- Higher capacity donors remain in play. While many have suffered through this season, a smaller group has done well financially. As highlighted in Esther, God has placed a group of people in play for such a time as this. In the last three weeks, I have seen gifts and pledges from higher capacity donors ranging from $100,000 to more than $1,000,000. Knowing the new dialog to converse with this group is the challenge. And yes, you probably have a group of these people in your church. Nearly all churches do. Often, leaders do not know that they are there. And just as often, this group does not appear in your list of top ten givers.
- Giving to projects is more sacrificial than ever. People will take you seriously when you make a case for your expansion or multisite. Even when they are already making adjustments in their personal lifestyle, they will sacrifice financially to make the expansion a reality. Simply be aware that their giving really means something deep to them. The giving is not from surplus. We in leadership must honor their love for God and the church by not asking them to give to a project that is not mission critical.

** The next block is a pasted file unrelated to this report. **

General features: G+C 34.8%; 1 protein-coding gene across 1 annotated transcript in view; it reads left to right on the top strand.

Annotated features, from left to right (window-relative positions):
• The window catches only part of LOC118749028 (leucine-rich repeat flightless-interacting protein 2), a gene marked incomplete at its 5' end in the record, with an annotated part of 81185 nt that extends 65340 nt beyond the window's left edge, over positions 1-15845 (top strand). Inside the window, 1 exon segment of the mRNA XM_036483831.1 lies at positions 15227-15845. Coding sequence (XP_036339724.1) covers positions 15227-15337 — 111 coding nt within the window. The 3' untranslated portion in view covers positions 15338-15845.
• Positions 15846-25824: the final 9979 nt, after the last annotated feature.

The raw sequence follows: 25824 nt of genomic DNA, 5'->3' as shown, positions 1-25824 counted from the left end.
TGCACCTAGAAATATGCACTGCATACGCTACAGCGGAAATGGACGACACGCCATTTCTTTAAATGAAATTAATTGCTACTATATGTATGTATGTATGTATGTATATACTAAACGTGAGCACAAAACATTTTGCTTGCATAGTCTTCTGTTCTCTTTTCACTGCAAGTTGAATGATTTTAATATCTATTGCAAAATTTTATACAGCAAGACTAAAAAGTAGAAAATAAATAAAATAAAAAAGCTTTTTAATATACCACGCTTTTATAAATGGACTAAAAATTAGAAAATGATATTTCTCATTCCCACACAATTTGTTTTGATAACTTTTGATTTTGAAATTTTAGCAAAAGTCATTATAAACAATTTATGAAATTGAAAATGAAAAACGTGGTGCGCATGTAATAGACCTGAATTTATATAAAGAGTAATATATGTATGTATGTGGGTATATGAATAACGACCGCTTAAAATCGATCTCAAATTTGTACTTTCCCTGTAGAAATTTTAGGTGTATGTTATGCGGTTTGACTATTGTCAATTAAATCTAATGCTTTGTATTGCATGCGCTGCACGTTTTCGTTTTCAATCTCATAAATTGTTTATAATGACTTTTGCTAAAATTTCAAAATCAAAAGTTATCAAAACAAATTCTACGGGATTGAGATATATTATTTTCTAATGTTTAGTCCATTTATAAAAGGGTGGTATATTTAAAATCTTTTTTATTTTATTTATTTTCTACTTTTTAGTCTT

- People still get excited about mission critical projects!
- The general budget. Some churches can absorb a multisite or venue from their general budgets. Although this option is not as common, it is an option if a church has substantial cash reserves and believes that the multisite can be self-sustaining quickly.
- One-time church wide offering. Depending on the church size and history with offerings, this option can generate substantial funds. The communication for this option, however, is far more complex than ever. A one-time offering is not a simple exercise. Layers of communication tailored to various groups in the church are essential for success. With Christmas just ahead, a Christmas offering might be a unique option in funding a portion of your project.